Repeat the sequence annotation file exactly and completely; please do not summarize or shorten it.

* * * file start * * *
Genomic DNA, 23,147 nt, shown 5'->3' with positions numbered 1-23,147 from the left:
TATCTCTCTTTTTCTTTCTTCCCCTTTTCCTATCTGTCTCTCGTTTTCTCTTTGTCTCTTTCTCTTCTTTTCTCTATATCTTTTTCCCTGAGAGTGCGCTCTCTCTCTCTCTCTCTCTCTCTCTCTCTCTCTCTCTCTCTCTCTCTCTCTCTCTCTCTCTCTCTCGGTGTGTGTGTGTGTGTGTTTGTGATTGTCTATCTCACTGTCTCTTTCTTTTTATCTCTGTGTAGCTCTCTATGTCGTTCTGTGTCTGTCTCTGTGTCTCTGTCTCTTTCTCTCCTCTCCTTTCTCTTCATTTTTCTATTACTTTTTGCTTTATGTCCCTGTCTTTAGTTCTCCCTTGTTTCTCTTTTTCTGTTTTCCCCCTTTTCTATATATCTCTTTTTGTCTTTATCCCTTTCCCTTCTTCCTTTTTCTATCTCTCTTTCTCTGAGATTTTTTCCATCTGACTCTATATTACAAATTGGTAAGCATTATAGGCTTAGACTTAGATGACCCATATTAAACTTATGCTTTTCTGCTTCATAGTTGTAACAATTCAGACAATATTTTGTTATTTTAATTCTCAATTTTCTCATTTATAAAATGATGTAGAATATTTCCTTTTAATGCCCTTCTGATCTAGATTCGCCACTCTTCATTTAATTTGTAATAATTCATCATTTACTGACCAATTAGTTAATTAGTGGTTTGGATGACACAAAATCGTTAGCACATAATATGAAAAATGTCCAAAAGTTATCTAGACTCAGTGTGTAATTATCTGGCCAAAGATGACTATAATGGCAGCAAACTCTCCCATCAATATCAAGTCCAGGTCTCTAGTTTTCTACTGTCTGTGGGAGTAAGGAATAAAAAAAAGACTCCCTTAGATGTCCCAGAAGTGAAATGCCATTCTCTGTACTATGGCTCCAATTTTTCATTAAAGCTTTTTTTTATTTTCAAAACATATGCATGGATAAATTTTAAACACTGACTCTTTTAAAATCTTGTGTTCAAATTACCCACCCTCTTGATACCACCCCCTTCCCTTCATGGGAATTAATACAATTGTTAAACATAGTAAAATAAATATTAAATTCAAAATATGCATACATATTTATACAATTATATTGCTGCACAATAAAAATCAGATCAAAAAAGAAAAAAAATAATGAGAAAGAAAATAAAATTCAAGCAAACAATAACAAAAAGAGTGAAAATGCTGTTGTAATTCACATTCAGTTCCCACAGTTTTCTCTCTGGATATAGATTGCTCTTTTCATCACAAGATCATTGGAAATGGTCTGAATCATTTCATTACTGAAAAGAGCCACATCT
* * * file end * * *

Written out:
Genomic DNA, 23,147 nt, shown 5'->3' with positions numbered 1-23,147 from the left:
TATCTCTCTTTTTCTTTCTTCCCCTTTTCCTATCTGTCTCTCGTTTTCTCTTTGTCTCTTTCTCTTCTTTTCTCTATATCTTTTTCCCTGAGAGTGCGCTCTCTCTCTCTCTCTCTCTCTCTCTCTCTCTCTCTCTCTCTCTCTCTCTCTCTCTCTCTCTCTCTCGGTGTGTGTGTGTGTGTGTTTGTGATTGTCTATCTCACTGTCTCTTTCTTTTTATCTCTGTGTAGCTCTCTATGTCGTTCTGTGTCTGTCTCTGTGTCTCTGTCTCTTTCTCTCCTCTCCTTTCTCTTCATTTTTCTATTACTTTTTGCTTTATGTCCCTGTCTTTAGTTCTCCCTTGTTTCTCTTTTTCTGTTTTCCCCCTTTTCTATATATCTCTTTTTGTCTTTATCCCTTTCCCTTCTTCCTTTTTCTATCTCTCTTTCTCTGAGATTTTTTCCATCTGACTCTATATTACAAATTGGTAAGCATTATAGGCTTAGACTTAGATGACCCATATTAAACTTATGCTTTTCTGCTTCATAGTTGTAACAATTCAGACAATATTTTGTTATTTTAATTCTCAATTTTCTCATTTATAAAATGATGTAGAATATTTCCTTTTAATGCCCTTCTGATCTAGATTCGCCACTCTTCATTTAATTTGTAATAATTCATCATTTACTGACCAATTAGTTAATTAGTGGTTTGGATGACACAAAATCGTTAGCACATAATATGAAAAATGTCCAAAAGTTATCTAGACTCAGTGTGTAATTATCTGGCCAAAGATGACTATAATGGCAGCAAACTCTCCCATCAATATCAAGTCCAGGTCTCTAGTTTTCTACTGTCTGTGGGAGTAAGGAATAAAAAAAAGACTCCCTTAGATGTCCCAGAAGTGAAATGCCATTCTCTGTACTATGGCTCCAATTTTTCATTAAAGCTTTTTTTTATTTTCAAAACATATGCATGGATAAATTTTAAACACTGACTCTTTTAAAATCTTGTGTTCAAATTACCCACCCTCTTGATACCACCCCCTTCCCTTCATGGGAATTAATACAATTGTTAAACATAGTAAAATAAATATTAAATTCAAAATATGCATACATATTTATACAATTATATTGCTGCACAATAAAAATCAGATCAAAAAAGAAAAAAAATAATGAGAAAGAAAATAAAATTCAAGCAAACAATAACAAAAAGAGTGAAAATGCTGTTGTAATTCACATTCAGTTCCCACAGTTTTCTCTCTGGATATAGATTGCTCTTTTCATCACAAGATCATTGGAAATGGTCTGAATCATTTCATTACTGAAAAGAGCCACATCT